Another song, Whitney, pays tribute to her siblings (she is the second youngest of five sisters) and growing up in a busy family in Darwin. “I think I’ve been really real and my most raw,” she tells The Weekly of the album, in which Jess creates aural paintings of her life through her lyrics. “And Whitney really paints a picture of how I am and how I was with my sisters growing up, stealing diaries and reading secrets. It really takes you through [the family home].
“You walk in the ‘cowboy house’ and then you see my mum in the kitchen and you see my dad in the backyard cutting up coconuts. Then you walk up the stairs and there’s our rooms and you are invited into this space where we all slept in bunks in the same room. We’d wake up together and still be stealing each other’s clothes to go to school. There’s a lot of painting … of what it actually felt like.
“Even [the song] The Loneliest I Ever Was is about my work environment … ” And Jess sings a few bars, sitting here under the tree. “‘The loneliest I ever was when I was with you’: It was like I wasn’t in a happy place in my professional working career.”
In 2020 Jess parted ways with Sony Music Australia after 14 years and signed with Warner Music Australia. Her change in record company came during the post-#MeToo era, as female pop superstars including Taylor Swift and Beyoncé continued to pave their own paths on their own terms – making billions in the process – in an industry typically dominated by men.
This moment of female empowerment is not lost on Jess. “When you get a woman like Beyoncé – or Taylor Swift – moving big boulders that have been there for ages, and finding a new way to work, and a better, healthier way of working, it gives all of us as artists and creators space to experience something different. Or to go, ‘Oh, actually that doesn’t feel right’.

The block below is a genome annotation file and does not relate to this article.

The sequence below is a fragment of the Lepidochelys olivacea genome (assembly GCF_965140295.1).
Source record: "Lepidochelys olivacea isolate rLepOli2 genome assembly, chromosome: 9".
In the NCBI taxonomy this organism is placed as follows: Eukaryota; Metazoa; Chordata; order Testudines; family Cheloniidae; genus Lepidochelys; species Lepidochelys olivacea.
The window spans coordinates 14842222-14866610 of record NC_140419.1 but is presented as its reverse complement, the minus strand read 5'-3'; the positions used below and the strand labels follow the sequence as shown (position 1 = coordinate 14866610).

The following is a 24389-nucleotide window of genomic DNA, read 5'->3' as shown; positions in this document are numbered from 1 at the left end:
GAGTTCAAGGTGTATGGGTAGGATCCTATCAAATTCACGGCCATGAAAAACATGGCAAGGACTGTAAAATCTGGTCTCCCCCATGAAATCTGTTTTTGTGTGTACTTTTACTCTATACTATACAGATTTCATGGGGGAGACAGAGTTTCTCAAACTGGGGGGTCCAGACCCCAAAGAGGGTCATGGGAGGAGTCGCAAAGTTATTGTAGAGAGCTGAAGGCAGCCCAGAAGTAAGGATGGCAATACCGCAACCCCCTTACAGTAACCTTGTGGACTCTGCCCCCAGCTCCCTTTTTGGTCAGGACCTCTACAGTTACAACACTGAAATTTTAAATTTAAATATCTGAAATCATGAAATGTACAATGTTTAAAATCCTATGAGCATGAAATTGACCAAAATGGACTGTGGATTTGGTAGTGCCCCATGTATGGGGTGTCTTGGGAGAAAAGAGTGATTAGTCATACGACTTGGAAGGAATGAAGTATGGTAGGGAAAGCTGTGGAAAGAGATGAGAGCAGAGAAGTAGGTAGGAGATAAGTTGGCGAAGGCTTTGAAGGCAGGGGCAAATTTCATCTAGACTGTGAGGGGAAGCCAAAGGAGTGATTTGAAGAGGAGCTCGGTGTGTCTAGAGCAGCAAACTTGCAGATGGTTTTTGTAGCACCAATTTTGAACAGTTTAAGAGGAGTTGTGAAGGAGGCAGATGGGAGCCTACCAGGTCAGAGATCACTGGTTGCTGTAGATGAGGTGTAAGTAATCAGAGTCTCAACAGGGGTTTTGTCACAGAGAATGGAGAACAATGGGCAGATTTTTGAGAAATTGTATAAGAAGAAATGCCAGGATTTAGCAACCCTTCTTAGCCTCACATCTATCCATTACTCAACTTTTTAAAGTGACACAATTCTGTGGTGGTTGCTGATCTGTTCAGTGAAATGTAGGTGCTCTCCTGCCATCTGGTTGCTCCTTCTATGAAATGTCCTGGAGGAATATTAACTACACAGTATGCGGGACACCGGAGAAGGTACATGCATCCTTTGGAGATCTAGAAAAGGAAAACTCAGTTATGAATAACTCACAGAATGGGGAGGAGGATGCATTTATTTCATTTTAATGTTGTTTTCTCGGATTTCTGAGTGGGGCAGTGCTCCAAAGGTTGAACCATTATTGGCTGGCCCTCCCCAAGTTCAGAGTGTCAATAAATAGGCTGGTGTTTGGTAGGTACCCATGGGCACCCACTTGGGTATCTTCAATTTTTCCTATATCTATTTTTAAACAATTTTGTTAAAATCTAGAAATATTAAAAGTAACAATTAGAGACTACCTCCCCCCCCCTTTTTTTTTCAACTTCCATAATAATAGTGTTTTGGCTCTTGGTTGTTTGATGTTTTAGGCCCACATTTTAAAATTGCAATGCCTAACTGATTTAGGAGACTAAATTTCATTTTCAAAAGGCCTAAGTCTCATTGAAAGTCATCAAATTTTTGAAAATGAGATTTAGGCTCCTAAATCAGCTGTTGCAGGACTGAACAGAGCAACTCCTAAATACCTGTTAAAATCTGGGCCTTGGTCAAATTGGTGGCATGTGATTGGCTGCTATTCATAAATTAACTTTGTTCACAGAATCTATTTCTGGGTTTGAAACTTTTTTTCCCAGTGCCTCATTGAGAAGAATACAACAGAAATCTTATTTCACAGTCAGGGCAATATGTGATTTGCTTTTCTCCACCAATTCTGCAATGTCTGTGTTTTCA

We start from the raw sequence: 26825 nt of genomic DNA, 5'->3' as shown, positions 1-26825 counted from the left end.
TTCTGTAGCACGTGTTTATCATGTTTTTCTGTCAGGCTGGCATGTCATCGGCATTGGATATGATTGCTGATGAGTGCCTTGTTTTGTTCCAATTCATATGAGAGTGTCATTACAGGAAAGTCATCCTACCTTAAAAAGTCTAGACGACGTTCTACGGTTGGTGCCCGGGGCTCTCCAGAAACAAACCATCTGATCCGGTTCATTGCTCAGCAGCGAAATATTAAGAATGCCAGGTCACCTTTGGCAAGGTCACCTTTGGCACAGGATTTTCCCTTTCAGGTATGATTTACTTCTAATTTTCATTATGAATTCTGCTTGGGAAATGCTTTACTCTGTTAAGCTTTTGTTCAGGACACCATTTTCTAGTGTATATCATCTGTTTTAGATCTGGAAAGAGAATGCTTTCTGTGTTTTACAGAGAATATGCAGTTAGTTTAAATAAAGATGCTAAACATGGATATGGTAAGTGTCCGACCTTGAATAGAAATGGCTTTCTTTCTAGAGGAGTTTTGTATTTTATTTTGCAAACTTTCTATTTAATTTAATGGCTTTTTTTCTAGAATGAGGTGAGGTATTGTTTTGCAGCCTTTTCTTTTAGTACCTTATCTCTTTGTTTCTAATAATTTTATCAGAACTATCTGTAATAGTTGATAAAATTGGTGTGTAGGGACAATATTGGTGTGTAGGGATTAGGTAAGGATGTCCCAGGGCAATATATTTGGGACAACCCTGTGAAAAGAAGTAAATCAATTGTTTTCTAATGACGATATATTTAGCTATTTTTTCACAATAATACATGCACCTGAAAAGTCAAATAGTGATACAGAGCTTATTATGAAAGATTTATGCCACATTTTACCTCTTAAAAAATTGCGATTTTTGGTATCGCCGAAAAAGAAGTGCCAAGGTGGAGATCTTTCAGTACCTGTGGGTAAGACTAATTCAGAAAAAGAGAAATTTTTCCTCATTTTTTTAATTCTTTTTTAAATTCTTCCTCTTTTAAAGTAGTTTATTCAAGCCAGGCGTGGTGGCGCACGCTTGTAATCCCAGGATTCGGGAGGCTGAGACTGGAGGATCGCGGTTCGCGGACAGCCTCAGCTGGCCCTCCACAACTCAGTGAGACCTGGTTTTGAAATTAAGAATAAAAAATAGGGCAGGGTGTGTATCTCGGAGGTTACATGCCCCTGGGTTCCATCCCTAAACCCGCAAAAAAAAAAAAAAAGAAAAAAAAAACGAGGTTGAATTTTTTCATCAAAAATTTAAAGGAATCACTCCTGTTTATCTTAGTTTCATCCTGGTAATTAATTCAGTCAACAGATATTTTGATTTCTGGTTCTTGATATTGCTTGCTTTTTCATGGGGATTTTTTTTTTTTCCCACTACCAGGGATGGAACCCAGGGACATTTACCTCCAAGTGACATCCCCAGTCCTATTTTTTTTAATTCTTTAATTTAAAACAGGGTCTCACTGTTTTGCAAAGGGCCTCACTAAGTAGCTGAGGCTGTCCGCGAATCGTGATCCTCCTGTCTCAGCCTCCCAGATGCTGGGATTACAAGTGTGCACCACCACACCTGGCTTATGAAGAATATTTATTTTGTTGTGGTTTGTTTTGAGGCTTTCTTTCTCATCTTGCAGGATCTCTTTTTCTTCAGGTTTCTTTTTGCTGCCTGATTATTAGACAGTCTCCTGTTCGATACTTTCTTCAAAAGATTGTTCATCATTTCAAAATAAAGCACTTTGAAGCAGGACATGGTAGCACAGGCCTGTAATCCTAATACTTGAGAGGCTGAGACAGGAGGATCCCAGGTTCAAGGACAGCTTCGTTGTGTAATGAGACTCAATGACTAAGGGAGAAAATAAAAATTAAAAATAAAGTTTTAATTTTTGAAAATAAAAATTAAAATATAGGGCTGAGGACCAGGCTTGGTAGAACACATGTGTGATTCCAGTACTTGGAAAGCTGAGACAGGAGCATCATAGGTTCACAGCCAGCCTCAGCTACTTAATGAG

“I think there’s a major shift, and that’s because of icons like Taylor and Beyoncé doing that. They’ve really shaken it up, which is really nice … We can breathe a little bit more and not feel afraid and not feel like we’re stuck in a space. It’s really important. Change is a major thing, and it can feel scary. But at the same time there’s definitely a sense of it giving strength to the environment you’re in and the people you’re working with. It does feel like everyone is safe.”
Jess has toured with Beyoncé and recently opened for Christina Aguilera on her Australian tour. Watching Christina perform her hit Beautiful “took me back to 2006 when I sang it on Idol. It was a full circle moment for me and just one of the the greatest gigs to be a part of. That’s why I love music. It just takes you to some places that you didn’t think were possible. And it’s really unexpected.”
Her new tour will be the first since she married Them. While the couple live happily in Sydney with their spoodle dog Leo, Jess recently asked Them if he’d ever consider moving back to their hometown, Darwin. It’s something Jess would do “in a heartbeat. It’s something that I live and breathe. But he was like: ‘No. You and us, that’s home now’.”
Home really is where the heart is.